By The Nation
Somsak – who was among those to receive the honour of lighting the cremation fire at 10.15pm on Tuesday night – said the royally-sponsored cremation would be completed by 5am on Wednesday, after which the late monk’s ashes would be poured into a stainless steel box specially installed underneath the cremation chamber.
The steel box – padlocked and requiring four keys held by four entrusted persons to open – would be taken to Nong Khai where an 18-boat procession would perform a rite, scattering the late monk’s ashes onto the Mekong River at the “Phra That Klang Nam” religious site on Wednesday afternoon.
Somsak will attend that activity.
“I hope there will be no people fighting over collecting the water sprinkled with ashes and flowers after this ashes-scattering rite, because that could be dangerous. People should pay their respects and honour Luang Phor Koon to allow his ash be in the Mekong River, as he had asked in his will,” Somsak said.
Meanwhile, a huge crowd turned up to lay funeral flowers for Luang Phor Koon at Khon Kaen University (KKU)’s Golden Jubilee Convention Hall on Tuesday morning through noon.
The related merit-making ceremonies had been held in the morning for all the remains of 647 Khru Yai (people who donated their bodies for research) which included the late monk’s body. The 647 Khru Yai had being honored with Abhidhamma prayers at the Convention Hall since last Monday, and then the royally-sponsored cremations were arranged for 144 of the Khru Yai, including Luang Phor Koon.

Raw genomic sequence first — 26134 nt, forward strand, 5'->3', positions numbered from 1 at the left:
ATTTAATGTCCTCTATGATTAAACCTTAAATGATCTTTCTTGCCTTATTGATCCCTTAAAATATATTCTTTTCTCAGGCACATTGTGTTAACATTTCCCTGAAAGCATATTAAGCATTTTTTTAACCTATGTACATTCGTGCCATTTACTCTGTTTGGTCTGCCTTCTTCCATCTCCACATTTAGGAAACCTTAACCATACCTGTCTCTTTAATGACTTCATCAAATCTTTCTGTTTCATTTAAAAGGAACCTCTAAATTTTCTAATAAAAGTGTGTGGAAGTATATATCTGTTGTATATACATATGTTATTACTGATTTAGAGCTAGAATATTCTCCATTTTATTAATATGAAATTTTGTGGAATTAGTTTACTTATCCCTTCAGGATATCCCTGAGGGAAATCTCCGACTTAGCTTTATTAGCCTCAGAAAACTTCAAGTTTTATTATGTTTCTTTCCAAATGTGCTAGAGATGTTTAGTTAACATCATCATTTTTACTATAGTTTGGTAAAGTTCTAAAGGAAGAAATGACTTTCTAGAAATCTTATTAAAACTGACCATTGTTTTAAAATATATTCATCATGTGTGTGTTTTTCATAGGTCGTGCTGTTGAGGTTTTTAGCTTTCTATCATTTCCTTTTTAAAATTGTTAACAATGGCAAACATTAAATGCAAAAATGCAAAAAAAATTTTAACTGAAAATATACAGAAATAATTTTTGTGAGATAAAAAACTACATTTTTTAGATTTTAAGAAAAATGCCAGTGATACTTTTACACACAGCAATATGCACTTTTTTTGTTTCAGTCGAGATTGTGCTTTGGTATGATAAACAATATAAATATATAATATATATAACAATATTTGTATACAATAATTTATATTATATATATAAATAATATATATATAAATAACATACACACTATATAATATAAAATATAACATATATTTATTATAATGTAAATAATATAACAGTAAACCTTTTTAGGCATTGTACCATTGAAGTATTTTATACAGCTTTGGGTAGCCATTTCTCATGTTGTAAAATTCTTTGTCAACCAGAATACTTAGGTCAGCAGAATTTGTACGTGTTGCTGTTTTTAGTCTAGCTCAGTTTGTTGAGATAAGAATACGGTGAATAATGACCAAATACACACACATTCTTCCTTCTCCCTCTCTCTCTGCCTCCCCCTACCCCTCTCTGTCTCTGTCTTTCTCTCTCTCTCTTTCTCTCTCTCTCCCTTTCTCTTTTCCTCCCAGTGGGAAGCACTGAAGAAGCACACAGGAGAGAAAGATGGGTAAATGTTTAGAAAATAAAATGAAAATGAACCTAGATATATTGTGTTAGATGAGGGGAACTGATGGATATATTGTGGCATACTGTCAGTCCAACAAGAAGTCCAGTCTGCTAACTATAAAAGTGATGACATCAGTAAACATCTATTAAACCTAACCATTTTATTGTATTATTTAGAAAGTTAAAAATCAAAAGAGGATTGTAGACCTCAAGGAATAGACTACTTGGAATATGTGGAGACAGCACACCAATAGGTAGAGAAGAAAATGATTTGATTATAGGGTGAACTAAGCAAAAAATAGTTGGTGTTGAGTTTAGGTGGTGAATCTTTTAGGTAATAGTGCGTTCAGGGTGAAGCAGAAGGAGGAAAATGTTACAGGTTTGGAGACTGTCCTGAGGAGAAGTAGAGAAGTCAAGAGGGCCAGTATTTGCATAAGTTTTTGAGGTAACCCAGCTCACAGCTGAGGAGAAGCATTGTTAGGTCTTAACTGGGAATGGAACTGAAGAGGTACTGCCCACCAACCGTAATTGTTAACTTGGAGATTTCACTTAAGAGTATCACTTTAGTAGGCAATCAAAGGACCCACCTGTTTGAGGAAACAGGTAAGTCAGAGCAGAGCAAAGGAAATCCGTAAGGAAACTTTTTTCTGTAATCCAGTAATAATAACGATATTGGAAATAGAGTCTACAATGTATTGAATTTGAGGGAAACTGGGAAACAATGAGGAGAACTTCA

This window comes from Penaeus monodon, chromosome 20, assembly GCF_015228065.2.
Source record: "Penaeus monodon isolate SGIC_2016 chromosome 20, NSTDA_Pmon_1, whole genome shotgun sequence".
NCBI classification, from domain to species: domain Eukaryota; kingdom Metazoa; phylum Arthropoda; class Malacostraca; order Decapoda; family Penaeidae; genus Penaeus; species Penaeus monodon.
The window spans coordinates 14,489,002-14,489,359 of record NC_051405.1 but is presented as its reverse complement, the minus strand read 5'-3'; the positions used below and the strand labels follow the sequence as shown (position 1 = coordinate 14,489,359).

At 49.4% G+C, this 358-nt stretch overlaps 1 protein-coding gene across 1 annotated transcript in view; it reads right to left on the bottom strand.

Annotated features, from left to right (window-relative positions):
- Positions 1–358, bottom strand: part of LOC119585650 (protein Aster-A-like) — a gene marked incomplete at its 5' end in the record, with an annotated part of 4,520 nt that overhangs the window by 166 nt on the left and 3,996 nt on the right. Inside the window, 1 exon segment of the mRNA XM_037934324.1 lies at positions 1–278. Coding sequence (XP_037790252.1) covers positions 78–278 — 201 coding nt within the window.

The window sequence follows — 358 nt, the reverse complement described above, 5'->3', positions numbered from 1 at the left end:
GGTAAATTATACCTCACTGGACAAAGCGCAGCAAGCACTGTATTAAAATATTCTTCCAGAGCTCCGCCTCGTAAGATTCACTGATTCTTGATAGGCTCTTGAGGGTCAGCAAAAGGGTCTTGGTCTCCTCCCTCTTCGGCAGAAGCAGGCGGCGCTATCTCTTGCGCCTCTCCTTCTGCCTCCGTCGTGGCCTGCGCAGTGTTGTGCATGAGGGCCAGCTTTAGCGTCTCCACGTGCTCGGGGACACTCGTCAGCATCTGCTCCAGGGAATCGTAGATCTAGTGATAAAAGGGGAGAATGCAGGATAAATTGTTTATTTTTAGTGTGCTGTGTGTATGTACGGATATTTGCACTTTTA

In the near future, the Luang Phor Koon memorial site, a Bua Liam chedi, will be built atop the spot of his temporary crematorium, located at Buddhamonton Isan on the grounds of Wat Nong Waeng.
Luang Phor Koon, abbot of Wat Bai Rai in Nakhon Ratchasima’s Dan Khun Thot district, was one of the country’s most revered monks.
He died at age 92 on May 16, 2015 and, in accordance with his written will, his body was donated for medical research to KKU. He also requested that his body be cremated and the ashes scattered on the Mekong River at Nong Khai to avoid his mortal remains becoming a “burden to others”, to ensure no one took advantage of them, and to prevent conflict among his disciples.